Have Stocks Already Priced In The “Economic Boom?”

The media is buzzing with claims of an “Economic Boom” in 2021. While the economy will most certainly grow in 2021, the question is how much is already “baked in?”

“The economy has entered a period of supercharged growth. Instead of fizzling, it could potentially remain stronger than it was during the pre-pandemic era into 2023.

Economists now expect the second quarter to grow at a pace of 10%, and they expect growth for 2021 to be north of 6.5%. In the past decade, only a few quarters gross domestic product growing at even 3%.”

The premise is that strong “pent up” demand will sustain the economic recovery over the next few years.

However, since market lows in 2020, the market surge has not only recouped all of those losses but has rocketed to all-time highs on expectations of surging earnings growth.

The question: How much has gotten priced in?

A Return To Normalcy

Just recently, Liz Ann Sonders wrote a piece for Advisor Perspectives. To wit:

“Vaccines and herd immunity continue to bring COVID cases down, and the economic reopening continues to kick into a higher gear. Such is what the data is starting to show. Across economic metrics, from the gross domestic product (GDP) to retail sales and job growth, boom conditions are evident.”

She is correct in her statement. However, there is a difference between an “economic boom” and a “recovery.” As shown in the chart of GDP growth below, the U.S. has already experienced a very sharp “economic recovery” from the recessionary lows. (I have included estimates for the rest of 2020, which shows a return to trend growth.)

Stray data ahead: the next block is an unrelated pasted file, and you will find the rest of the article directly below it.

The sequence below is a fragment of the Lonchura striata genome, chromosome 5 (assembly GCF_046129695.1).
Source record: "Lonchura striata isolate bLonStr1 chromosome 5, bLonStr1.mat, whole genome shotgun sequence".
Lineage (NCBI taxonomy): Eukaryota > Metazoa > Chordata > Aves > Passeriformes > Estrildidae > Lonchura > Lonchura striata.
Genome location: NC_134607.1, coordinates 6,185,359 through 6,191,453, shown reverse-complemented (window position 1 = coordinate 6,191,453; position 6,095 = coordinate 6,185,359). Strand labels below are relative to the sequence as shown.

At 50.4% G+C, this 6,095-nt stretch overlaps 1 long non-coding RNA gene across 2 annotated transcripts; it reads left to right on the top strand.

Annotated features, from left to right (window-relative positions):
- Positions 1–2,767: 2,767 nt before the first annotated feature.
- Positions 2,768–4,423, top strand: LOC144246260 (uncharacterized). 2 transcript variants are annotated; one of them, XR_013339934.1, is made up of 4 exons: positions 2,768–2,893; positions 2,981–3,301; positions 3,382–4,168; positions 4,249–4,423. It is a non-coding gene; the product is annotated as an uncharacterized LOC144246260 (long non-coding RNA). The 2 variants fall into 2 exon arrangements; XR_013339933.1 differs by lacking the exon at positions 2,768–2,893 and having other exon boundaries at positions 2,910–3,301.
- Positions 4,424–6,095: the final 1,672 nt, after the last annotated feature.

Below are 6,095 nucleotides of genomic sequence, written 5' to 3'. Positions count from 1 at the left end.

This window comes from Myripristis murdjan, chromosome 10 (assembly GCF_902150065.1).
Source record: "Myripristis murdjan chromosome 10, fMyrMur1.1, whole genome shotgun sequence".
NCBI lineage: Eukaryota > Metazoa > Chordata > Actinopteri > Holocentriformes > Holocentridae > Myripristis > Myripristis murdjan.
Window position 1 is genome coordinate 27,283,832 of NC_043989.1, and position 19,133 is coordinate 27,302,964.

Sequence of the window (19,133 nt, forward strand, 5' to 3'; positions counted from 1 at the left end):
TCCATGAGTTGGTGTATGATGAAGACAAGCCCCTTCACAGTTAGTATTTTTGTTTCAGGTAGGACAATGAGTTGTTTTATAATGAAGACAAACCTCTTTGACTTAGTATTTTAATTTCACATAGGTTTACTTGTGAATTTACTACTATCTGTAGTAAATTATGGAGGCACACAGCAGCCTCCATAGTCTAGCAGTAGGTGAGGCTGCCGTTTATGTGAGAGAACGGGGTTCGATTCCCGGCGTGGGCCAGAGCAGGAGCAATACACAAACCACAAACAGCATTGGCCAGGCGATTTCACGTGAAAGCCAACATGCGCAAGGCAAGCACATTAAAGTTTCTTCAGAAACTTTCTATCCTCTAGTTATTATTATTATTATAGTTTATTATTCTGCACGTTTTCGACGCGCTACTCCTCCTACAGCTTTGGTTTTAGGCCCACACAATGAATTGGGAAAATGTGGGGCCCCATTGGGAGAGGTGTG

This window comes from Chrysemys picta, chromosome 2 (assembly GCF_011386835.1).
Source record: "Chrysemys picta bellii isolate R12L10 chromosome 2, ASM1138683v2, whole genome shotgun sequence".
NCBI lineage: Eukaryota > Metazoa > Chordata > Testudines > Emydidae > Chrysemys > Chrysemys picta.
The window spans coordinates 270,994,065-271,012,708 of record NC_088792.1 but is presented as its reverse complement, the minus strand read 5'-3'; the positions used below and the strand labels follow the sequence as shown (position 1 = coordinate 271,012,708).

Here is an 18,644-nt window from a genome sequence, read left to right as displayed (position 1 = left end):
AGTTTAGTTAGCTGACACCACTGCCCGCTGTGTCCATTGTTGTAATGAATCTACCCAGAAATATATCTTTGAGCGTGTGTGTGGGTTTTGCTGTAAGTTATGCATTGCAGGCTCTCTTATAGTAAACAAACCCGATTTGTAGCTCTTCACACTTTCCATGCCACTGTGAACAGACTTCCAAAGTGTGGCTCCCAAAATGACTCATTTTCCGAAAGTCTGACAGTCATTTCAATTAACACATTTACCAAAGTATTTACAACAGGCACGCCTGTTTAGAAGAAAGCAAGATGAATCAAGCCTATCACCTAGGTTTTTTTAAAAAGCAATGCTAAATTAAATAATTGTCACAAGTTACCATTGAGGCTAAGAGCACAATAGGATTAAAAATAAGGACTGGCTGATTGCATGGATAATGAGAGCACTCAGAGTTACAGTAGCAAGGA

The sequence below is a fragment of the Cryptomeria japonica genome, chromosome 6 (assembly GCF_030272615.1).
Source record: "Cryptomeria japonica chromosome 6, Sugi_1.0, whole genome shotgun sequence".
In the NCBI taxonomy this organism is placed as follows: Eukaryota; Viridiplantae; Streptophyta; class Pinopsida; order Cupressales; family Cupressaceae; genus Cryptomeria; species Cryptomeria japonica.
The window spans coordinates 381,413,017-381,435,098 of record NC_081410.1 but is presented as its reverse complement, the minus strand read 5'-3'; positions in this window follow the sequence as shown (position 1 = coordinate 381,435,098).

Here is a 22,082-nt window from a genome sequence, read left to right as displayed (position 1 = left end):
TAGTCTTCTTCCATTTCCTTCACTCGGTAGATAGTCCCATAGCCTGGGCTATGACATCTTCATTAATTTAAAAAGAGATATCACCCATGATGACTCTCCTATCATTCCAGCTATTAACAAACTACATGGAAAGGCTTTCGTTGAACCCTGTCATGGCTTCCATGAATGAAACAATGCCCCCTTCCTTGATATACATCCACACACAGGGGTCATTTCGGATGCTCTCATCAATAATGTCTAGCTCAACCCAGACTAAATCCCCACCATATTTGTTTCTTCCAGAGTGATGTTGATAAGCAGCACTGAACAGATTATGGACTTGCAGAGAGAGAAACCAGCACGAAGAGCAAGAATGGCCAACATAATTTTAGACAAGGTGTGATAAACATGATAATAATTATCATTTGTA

(Click on image to enlarge)

Economic Boom, Have Stocks Already Priced In The “Economic Boom?”

The following chart shows the economic recovery against the massive dumps of liquidity pumped into the economy. (Estimates run through the end of 2021 using economist’s assumptions.)

(Click on image to enlarge)

Economic Boom, Have Stocks Already Priced In The “Economic Boom?”

Can’t Recoup Losses

Certain areas of the economy, like airlines, hotels, and cruise ships, have yet to recover to pre-pandemic levels. However, those industries only make up a relatively small amount of overall economic activity. Furthermore, these industries will continue to struggle for some time as individuals will not take “two vacations” this year since they missed last year. That activity is now forever lost.

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